A Slovenian cryptocurrency mining marketplace, NiceHash, said it lost about $64 million (toughly Rs. 413 crores) worth of Bitcoin ter a hack of its payment system, the latest incident to highlight risks that uneven oversight and security pose to thriving digital currencies.
NiceHash matches people looking to sell processing time on computers te exchange for bitcoin.
There have bot at least three dozen heists on exchanges that buy and sell digital currencies since 2011, including one that led to the 2014 collapse of Mt. Gox, once the world’s largest bitcoin market.
More than 980,000 Bitcoins have bot stolen from exchanges, which would be worth more than $15 billion at current exchange rates. Few have bot recovered, leaving some investors without any compensation.
The hacks have not kept request for digital currencies from soaring. Bitcoin’s value has climbed more than 15-fold so far this year, closing at a record $16,000 (toughly Rs. Ten lakhs) on the Luxembourg-based Bitstamp exchange on Thursday, ahead of this weekend’s launch of bitcoin futures by CBOE.
Security experts said they expect the cybercrime spree to pick up spil the rising valuations attract rente from cyber criminals looking for victims that lack practice defending against hacks.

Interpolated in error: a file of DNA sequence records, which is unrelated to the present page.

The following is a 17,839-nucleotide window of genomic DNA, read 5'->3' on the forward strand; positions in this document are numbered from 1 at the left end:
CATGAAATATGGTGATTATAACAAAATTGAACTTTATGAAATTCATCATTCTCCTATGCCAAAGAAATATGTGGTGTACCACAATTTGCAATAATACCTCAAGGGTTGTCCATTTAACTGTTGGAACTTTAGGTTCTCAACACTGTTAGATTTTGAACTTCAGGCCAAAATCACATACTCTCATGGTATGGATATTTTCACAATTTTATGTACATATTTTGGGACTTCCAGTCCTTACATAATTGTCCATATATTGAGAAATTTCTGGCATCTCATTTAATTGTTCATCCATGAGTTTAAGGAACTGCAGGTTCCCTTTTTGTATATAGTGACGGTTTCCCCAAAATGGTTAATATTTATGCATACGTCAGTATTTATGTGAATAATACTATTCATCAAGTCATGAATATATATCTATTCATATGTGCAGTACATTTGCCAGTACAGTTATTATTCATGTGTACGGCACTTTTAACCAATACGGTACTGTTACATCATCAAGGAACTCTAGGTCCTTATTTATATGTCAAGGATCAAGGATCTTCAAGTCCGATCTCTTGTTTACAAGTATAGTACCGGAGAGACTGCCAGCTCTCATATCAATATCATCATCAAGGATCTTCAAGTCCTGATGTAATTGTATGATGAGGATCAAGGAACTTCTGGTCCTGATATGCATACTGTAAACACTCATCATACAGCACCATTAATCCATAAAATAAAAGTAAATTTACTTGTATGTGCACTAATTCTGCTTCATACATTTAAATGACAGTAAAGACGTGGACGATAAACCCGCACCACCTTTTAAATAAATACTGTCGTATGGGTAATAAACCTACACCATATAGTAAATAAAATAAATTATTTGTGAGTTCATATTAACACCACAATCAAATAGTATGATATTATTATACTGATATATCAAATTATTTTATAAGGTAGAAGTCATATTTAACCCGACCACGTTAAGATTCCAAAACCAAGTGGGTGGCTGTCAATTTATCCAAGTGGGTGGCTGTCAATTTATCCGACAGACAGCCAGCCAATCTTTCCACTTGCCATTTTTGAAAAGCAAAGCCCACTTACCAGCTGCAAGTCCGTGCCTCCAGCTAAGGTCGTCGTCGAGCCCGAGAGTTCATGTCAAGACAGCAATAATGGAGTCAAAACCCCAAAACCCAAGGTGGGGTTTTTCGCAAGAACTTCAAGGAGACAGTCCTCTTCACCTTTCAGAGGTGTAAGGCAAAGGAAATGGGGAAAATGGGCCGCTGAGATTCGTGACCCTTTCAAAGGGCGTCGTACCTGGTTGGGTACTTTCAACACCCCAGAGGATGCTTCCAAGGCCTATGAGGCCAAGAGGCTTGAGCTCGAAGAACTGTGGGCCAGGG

“Thesis exchanges are not te my opinion secure,” said Gartner security analyst Avivah Litan. “You don’t know what their security is like behind the scenes.”
NiceHash executive Andrej P. Skraba told Reuters that his hard wasgoed the victim of “a very professional” heist that yielded about Four,700 Bitcoin, worth around $64 million.
Sophisticated criminal groups are increasingly targeting the cryptocurrency industry, focusing on exchanges and other types of firms ter the sector, said Noam Jolles, a senior intelligence specialist with Israeli cyber-security company Diskin Advanced Technologies.
“The most sophisticated groups are going into this area,” she said.
NiceHash, which advised users to switch online passwords after it halted operations on Wednesday, has provided few other details about the attack on its payment system.
“Wij ask for patience and understanding while wij investigate the causes and find the adequate solutions for the future of the service,” it said on its webstek.
It wasgoed unclear whether customers faced any losses from the hack.
Slovenian police said they were looking into the hack, but declined to elaborate.
© Thomson Reuters 2017
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